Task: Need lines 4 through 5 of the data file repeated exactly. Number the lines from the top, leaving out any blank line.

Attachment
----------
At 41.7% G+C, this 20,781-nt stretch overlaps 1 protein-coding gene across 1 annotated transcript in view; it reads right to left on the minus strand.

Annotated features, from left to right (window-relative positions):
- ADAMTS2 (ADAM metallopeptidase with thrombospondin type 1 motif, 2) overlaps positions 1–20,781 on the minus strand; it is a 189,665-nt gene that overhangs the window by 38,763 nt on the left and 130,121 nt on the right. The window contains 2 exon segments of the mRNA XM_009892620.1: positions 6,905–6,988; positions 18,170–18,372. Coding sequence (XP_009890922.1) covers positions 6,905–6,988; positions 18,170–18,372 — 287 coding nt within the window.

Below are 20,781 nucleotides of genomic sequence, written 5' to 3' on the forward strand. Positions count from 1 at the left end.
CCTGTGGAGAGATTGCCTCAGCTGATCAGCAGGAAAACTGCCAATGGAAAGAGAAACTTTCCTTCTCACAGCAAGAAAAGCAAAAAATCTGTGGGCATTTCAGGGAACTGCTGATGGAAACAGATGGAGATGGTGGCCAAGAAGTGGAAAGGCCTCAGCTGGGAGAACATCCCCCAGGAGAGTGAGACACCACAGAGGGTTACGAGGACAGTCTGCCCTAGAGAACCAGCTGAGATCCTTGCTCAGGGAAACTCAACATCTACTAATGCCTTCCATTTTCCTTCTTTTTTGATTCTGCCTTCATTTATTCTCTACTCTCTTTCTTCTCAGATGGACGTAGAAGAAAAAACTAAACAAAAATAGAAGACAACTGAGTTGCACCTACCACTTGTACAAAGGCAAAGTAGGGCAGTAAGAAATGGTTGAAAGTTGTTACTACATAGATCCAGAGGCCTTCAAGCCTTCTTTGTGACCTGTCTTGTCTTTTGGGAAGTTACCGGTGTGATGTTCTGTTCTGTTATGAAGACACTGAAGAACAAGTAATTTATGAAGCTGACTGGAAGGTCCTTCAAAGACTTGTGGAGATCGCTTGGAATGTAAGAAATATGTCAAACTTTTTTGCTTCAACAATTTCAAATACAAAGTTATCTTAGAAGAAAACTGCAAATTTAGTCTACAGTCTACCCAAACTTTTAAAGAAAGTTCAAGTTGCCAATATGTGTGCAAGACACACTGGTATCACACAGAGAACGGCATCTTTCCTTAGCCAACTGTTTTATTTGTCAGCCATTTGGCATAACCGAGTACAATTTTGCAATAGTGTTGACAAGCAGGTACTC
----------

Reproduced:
Below are 20,781 nucleotides of genomic sequence, written 5' to 3' on the forward strand. Positions count from 1 at the left end.
CCTGTGGAGAGATTGCCTCAGCTGATCAGCAGGAAAACTGCCAATGGAAAGAGAAACTTTCCTTCTCACAGCAAGAAAAGCAAAAAATCTGTGGGCATTTCAGGGAACTGCTGATGGAAACAGATGGAGATGGTGGCCAAGAAGTGGAAAGGCCTCAGCTGGGAGAACATCCCCCAGGAGAGTGAGACACCACAGAGGGTTACGAGGACAGTCTGCCCTAGAGAACCAGCTGAGATCCTTGCTCAGGGAAACTCAACATCTACTAATGCCTTCCATTTTCCTTCTTTTTTGATTCTGCCTTCATTTATTCTCTACTCTCTTTCTTCTCAGATGGACGTAGAAGAAAAAACTAAACAAAAATAGAAGACAACTGAGTTGCACCTACCACTTGTACAAAGGCAAAGTAGGGCAGTAAGAAATGGTTGAAAGTTGTTACTACATAGATCCAGAGGCCTTCAAGCCTTCTTTGTGACCTGTCTTGTCTTTTGGGAAGTTACCGGTGTGATGTTCTGTTCTGTTATGAAGACACTGAAGAACAAGTAATTTATGAAGCTGACTGGAAGGTCCTTCAAAGACTTGTGGAGATCGCTTGGAATGTAAGAAATATGTCAAACTTTTTTGCTTCAACAATTTCAAATACAAAGTTATCTTAGAAGAAAACTGCAAATTTAGTCTACAGTCTACCCAAACTTTTAAAGAAAGTTCAAGTTGCCAATATGTGTGCAAGACACACTGGTATCACACAGAGAACGGCATCTTTCCTTAGCCAACTGTTTTATTTGTCAGCCATTTGGCATAACCGAGTACAATTTTGCAATAGTGTTGACAAGCAGGTACTC